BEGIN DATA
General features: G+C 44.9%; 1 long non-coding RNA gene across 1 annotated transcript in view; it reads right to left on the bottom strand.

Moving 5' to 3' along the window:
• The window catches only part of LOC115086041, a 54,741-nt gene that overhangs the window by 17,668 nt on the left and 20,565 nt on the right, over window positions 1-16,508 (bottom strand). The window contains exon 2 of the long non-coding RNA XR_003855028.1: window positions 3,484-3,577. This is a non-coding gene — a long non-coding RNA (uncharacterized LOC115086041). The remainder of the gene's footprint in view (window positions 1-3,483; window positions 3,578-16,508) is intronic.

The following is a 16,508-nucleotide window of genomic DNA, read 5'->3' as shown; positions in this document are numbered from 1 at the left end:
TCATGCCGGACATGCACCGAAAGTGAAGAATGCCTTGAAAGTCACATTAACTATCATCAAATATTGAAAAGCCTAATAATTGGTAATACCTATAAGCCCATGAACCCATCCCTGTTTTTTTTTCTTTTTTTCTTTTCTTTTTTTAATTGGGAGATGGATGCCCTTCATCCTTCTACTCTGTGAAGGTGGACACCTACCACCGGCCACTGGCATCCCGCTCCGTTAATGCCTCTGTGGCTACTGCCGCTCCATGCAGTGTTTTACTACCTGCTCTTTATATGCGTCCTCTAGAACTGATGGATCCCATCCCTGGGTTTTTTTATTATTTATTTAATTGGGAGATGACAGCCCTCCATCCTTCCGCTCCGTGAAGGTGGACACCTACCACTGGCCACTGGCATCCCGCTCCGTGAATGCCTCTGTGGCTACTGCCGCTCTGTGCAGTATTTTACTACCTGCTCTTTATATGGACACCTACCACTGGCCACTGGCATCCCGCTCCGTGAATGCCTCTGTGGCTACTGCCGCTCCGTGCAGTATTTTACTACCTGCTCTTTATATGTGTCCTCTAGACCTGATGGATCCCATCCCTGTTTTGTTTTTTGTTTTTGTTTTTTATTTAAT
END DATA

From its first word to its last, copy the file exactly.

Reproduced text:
General features: G+C 44.9%; 1 long non-coding RNA gene across 1 annotated transcript in view; it reads right to left on the bottom strand.

Moving 5' to 3' along the window:
• The window catches only part of LOC115086041, a 54,741-nt gene that overhangs the window by 17,668 nt on the left and 20,565 nt on the right, over window positions 1-16,508 (bottom strand). The window contains exon 2 of the long non-coding RNA XR_003855028.1: window positions 3,484-3,577. This is a non-coding gene — a long non-coding RNA (uncharacterized LOC115086041). The remainder of the gene's footprint in view (window positions 1-3,483; window positions 3,578-16,508) is intronic.

The following is a 16,508-nucleotide window of genomic DNA, read 5'->3' as shown; positions in this document are numbered from 1 at the left end:
TCATGCCGGACATGCACCGAAAGTGAAGAATGCCTTGAAAGTCACATTAACTATCATCAAATATTGAAAAGCCTAATAATTGGTAATACCTATAAGCCCATGAACCCATCCCTGTTTTTTTTTCTTTTTTTCTTTTCTTTTTTTAATTGGGAGATGGATGCCCTTCATCCTTCTACTCTGTGAAGGTGGACACCTACCACCGGCCACTGGCATCCCGCTCCGTTAATGCCTCTGTGGCTACTGCCGCTCCATGCAGTGTTTTACTACCTGCTCTTTATATGCGTCCTCTAGAACTGATGGATCCCATCCCTGGGTTTTTTTATTATTTATTTAATTGGGAGATGACAGCCCTCCATCCTTCCGCTCCGTGAAGGTGGACACCTACCACTGGCCACTGGCATCCCGCTCCGTGAATGCCTCTGTGGCTACTGCCGCTCTGTGCAGTATTTTACTACCTGCTCTTTATATGGACACCTACCACTGGCCACTGGCATCCCGCTCCGTGAATGCCTCTGTGGCTACTGCCGCTCCGTGCAGTATTTTACTACCTGCTCTTTATATGTGTCCTCTAGACCTGATGGATCCCATCCCTGTTTTGTTTTTTGTTTTTGTTTTTTATTTAAT